Saturday, August 27, 2011
Wholesale looting by the thieves in suits is not confined to the public sector. In fact, the looting disease was caught from the private or – to be more precise – from the corporate sector. Here, wages – or "compensation" as they quaintly call it – has soared to stratospheric heights, reaching the obscene levels typified by the grotesque payments made to BT chief executive, Ian Livingston.
Last year, this looter saw his bonus more than triple, taking his total pay package, including shares, to more than £3m. It thus can hardly be unrelated to see today the beguilingly simple headline "BT customers face higher bills".
Monthly line rental for customers are to rise from £13.90m to £14.60, having already increased from £12.79 in April. Other rising charges include the cost of daytime calls, the cost of the popular "Anytime" call package, and the call connection fee.
In fact, the rise in charges is directly connected to Livingston's fortunes, as he was drafted in salvage the company from its disastrous ventures, in particular the losses from its Global Services wing. His predecessor in the role, Hanif Lalani, left BT the year before, having presided over £1.6bn of "write downs" on these ventures, taking a £780,000 "golden goodbye" as his reward for failure.
Livingston has since turned the company round , mainly by the expedient of increasing prices while holding down the pay of his field workers. He has, nevertheless, retained his company's enviable reputation for inefficiency, poor consumer service and indifference to customer needs.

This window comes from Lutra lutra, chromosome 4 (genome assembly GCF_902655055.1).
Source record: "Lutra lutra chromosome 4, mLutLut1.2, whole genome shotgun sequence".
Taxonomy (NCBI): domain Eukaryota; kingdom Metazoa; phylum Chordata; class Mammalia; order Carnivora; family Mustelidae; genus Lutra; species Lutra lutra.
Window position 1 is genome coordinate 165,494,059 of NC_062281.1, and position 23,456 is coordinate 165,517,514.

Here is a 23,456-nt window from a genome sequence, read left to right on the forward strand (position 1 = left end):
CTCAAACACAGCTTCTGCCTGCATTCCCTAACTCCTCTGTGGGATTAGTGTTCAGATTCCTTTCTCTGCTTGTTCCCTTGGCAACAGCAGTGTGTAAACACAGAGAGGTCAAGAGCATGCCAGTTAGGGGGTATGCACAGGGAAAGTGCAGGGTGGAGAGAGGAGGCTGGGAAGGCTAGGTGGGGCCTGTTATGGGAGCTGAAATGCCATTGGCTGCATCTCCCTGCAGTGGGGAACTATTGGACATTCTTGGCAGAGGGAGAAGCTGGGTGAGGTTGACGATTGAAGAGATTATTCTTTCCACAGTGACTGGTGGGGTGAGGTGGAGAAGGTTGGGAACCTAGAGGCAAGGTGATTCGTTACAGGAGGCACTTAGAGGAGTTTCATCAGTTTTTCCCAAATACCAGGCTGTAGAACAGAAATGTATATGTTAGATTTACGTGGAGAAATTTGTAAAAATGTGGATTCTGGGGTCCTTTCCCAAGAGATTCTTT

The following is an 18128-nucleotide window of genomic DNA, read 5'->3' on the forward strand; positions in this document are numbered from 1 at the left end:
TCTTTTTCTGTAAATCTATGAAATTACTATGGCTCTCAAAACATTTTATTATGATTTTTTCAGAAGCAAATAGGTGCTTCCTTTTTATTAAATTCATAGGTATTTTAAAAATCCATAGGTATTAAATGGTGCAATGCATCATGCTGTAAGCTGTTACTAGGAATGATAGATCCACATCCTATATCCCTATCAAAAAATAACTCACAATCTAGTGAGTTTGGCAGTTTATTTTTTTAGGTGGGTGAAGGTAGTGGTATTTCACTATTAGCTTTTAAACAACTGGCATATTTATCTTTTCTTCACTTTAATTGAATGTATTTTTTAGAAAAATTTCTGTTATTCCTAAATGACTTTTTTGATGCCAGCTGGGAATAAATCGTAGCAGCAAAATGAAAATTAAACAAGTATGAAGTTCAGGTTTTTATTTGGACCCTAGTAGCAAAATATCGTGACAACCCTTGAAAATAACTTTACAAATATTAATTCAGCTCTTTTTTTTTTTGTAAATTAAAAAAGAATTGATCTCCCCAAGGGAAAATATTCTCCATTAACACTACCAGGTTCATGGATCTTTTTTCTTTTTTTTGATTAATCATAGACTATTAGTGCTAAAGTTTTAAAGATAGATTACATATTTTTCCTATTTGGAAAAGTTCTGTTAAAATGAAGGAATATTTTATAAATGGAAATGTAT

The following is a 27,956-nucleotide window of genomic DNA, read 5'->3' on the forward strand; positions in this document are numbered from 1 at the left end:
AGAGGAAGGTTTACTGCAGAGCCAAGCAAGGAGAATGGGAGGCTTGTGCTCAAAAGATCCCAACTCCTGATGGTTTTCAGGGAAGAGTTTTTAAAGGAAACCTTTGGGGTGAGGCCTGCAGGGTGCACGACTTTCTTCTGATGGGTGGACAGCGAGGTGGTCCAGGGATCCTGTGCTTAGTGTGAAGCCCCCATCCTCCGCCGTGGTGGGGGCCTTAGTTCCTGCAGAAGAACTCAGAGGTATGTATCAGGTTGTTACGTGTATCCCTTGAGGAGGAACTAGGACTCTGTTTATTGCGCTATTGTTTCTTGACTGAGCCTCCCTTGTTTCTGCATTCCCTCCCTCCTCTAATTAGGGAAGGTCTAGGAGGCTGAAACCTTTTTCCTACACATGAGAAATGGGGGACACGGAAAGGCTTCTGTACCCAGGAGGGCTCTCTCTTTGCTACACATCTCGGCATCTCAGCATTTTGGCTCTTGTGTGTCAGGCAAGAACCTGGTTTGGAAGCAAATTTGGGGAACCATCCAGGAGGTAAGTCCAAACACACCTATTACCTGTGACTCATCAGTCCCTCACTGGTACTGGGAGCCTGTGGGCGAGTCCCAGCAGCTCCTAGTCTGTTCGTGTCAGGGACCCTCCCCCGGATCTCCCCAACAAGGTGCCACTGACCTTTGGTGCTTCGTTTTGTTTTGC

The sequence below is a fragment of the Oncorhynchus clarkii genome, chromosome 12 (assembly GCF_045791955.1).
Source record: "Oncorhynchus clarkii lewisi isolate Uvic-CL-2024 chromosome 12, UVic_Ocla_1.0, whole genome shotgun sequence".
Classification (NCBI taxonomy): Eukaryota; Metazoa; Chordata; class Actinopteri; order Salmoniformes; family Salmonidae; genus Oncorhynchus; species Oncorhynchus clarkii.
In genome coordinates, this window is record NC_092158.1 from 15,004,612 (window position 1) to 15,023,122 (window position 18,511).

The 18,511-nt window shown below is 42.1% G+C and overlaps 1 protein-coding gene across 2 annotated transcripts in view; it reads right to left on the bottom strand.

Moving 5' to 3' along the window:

Apologists for this type of corporate looting will, of course, point to the effect one man can have on the balance sheet, stressing that getting the right man for the job requires an internationally competitive payment package.
On the other hand, one has to note that corporate decisions are not taken by one man alone – that is what boards of directors are for. And here the looting spreads across the table. Last year, the head of BT's retail business, Gavin Patterson, saw a salary increase of five percent and finance director Tony Chanmugam got a rise worth more than seven percent.
Yet these officials had been in post during the height of the Global Services debacles, each trousering £1.1m in salary and bonuses during the period. Chanmugam salary was then lifted from £475,000 to £510,000, while Patterson's £500,000 was increased by £25,000. In 2009, Chanmugam had also received a £315,000 "retention cash award".
The message sent is obvious – and it is one that has doubtless been absorbed by the youths of Tottenham and elsewhere. And if the men in suits can so freely indulge, they should hardly complain when the scrotes at the bottom of the heap follow their example.